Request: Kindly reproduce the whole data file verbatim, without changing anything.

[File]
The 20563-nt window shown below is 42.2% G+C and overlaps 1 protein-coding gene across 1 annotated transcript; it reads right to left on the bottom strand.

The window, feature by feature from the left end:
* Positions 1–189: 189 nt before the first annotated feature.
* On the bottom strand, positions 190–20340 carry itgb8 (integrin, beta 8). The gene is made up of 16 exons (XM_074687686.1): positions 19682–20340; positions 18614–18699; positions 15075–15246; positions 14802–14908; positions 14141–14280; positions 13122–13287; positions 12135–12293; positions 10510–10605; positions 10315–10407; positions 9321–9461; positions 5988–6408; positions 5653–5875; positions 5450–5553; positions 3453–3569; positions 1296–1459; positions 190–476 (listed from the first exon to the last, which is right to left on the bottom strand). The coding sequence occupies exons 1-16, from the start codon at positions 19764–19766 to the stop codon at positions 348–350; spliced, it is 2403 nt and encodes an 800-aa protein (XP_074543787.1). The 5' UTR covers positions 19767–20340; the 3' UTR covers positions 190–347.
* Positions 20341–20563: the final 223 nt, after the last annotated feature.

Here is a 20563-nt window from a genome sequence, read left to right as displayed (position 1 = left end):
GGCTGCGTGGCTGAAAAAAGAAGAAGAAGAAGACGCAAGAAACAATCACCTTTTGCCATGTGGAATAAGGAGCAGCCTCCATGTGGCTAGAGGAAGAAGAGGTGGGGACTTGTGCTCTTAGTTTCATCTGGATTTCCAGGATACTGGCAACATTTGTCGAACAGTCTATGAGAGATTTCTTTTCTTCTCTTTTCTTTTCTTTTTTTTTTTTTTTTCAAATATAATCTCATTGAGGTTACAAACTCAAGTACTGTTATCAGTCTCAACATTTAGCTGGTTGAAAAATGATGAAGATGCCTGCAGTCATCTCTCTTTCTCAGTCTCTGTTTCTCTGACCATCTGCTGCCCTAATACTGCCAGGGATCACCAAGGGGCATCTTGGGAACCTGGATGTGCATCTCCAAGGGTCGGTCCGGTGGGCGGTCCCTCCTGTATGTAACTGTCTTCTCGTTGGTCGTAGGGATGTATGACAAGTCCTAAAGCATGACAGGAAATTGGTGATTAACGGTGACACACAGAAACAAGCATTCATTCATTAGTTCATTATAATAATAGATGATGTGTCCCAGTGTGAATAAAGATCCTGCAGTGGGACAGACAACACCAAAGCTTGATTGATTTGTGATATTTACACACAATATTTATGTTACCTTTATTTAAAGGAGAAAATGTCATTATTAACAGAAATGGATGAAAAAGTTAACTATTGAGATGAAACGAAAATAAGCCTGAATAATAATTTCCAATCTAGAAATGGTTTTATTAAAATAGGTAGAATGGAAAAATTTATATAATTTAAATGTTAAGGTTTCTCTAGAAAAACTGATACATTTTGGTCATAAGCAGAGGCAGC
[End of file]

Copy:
The 20563-nt window shown below is 42.2% G+C and overlaps 1 protein-coding gene across 1 annotated transcript; it reads right to left on the bottom strand.

The window, feature by feature from the left end:
* Positions 1–189: 189 nt before the first annotated feature.
* On the bottom strand, positions 190–20340 carry itgb8 (integrin, beta 8). The gene is made up of 16 exons (XM_074687686.1): positions 19682–20340; positions 18614–18699; positions 15075–15246; positions 14802–14908; positions 14141–14280; positions 13122–13287; positions 12135–12293; positions 10510–10605; positions 10315–10407; positions 9321–9461; positions 5988–6408; positions 5653–5875; positions 5450–5553; positions 3453–3569; positions 1296–1459; positions 190–476 (listed from the first exon to the last, which is right to left on the bottom strand). The coding sequence occupies exons 1-16, from the start codon at positions 19764–19766 to the stop codon at positions 348–350; spliced, it is 2403 nt and encodes an 800-aa protein (XP_074543787.1). The 5' UTR covers positions 19767–20340; the 3' UTR covers positions 190–347.
* Positions 20341–20563: the final 223 nt, after the last annotated feature.

Here is a 20563-nt window from a genome sequence, read left to right as displayed (position 1 = left end):
GGCTGCGTGGCTGAAAAAAGAAGAAGAAGAAGACGCAAGAAACAATCACCTTTTGCCATGTGGAATAAGGAGCAGCCTCCATGTGGCTAGAGGAAGAAGAGGTGGGGACTTGTGCTCTTAGTTTCATCTGGATTTCCAGGATACTGGCAACATTTGTCGAACAGTCTATGAGAGATTTCTTTTCTTCTCTTTTCTTTTCTTTTTTTTTTTTTTTTCAAATATAATCTCATTGAGGTTACAAACTCAAGTACTGTTATCAGTCTCAACATTTAGCTGGTTGAAAAATGATGAAGATGCCTGCAGTCATCTCTCTTTCTCAGTCTCTGTTTCTCTGACCATCTGCTGCCCTAATACTGCCAGGGATCACCAAGGGGCATCTTGGGAACCTGGATGTGCATCTCCAAGGGTCGGTCCGGTGGGCGGTCCCTCCTGTATGTAACTGTCTTCTCGTTGGTCGTAGGGATGTATGACAAGTCCTAAAGCATGACAGGAAATTGGTGATTAACGGTGACACACAGAAACAAGCATTCATTCATTAGTTCATTATAATAATAGATGATGTGTCCCAGTGTGAATAAAGATCCTGCAGTGGGACAGACAACACCAAAGCTTGATTGATTTGTGATATTTACACACAATATTTATGTTACCTTTATTTAAAGGAGAAAATGTCATTATTAACAGAAATGGATGAAAAAGTTAACTATTGAGATGAAACGAAAATAAGCCTGAATAATAATTTCCAATCTAGAAATGGTTTTATTAAAATAGGTAGAATGGAAAAATTTATATAATTTAAATGTTAAGGTTTCTCTAGAAAAACTGATACATTTTGGTCATAAGCAGAGGCAGC